Ford's CFO is tired of hearing that automakers are going to screw up


ford car dealership salesman

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A Ford dealership.

After a record year in 2015, with 17.5 million new cars and trucks sold in the US, the auto industry is currently fending off predictions that the boom is over and that car makers will repeat the sins of the past.

Namely, that they'll fritter away their profits on incentives, push vehicles into fleet sales, and avoid preparing for shifts in the consumer demand by keeping too many pickups and SUVs in the manufacturing mix.

"Show me discipline ever in this industry!" said American Honda Motor executive John Mendel in an interview with Business Insider at the New York Auto Show.


"It's never there. Everybody says, 'We learned,' and then six months later its a junkie right out of rehab."

Mendel's perspective isn't shared by Ford CFO Bob Shanks, who talked with Business Insider right after the automaker strong first-quarter earnings were released on Thursday.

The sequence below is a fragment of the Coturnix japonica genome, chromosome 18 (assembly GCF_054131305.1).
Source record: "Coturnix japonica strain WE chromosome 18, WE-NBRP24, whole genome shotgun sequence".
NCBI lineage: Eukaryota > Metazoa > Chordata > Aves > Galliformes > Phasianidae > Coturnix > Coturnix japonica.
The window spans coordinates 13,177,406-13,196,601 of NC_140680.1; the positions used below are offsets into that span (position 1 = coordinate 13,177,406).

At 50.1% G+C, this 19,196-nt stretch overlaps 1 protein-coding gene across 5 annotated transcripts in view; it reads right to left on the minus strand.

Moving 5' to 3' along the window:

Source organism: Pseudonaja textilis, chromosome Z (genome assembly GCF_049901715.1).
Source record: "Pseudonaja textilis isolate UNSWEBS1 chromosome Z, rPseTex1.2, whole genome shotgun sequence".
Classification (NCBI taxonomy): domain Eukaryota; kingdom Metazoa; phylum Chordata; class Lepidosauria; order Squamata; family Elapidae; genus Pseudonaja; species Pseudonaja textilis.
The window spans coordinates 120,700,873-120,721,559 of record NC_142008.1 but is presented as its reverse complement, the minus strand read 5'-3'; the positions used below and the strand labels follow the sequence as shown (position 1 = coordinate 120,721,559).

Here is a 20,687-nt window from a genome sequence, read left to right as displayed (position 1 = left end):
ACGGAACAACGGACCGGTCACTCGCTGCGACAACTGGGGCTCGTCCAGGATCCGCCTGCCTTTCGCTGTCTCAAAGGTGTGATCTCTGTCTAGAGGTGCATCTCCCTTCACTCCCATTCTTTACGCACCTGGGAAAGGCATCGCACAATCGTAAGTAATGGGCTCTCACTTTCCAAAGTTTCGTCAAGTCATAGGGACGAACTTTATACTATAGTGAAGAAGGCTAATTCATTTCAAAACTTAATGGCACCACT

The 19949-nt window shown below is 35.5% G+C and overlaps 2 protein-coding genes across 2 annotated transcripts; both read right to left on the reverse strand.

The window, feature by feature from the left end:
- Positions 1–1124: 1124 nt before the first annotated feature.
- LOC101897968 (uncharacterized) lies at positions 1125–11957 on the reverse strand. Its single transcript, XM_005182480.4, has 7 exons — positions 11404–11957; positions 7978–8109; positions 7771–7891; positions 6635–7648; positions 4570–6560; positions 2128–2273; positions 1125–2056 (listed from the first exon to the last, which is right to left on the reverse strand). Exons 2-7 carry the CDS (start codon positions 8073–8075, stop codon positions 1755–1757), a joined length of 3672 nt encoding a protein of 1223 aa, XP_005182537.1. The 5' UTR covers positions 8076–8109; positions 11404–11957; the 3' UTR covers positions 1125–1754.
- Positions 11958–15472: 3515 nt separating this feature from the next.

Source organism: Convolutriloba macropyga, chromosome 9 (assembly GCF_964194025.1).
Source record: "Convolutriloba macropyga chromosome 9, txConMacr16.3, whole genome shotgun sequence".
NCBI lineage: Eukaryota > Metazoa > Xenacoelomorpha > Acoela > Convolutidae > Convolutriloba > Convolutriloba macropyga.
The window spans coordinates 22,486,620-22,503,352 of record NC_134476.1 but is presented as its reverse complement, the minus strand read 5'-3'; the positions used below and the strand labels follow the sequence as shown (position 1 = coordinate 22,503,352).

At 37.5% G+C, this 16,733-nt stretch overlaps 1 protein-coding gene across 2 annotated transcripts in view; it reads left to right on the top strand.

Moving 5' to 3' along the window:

"That thesis has been out there," he said. "But it hasn't happened."


"We can deliver fantastic performance, and we have opportunities for improvement outside North America. So I don't buy that. "

Shanks was alluding to Ford's business in Europe, which has been strengthening over the past year, as well as operations in South America, where political and economic turmoil has undermined Ford sales. Ford doesn't expect the situation there to improve, but on a conference call with analysts after earnings were released, CEO Mark Fields highlighted the company's better outlook for Argentina.

Shanks also showed some displeasure that the "no discipline" thesis continues to circulate, and that investors have stubbornly refused to reward Ford for solid financial results over the the past few years. The stock barely moved on Thursday - up 1% to $14 - despite Ford turning in a record quarter for profits.


"It's frustrating," he said.

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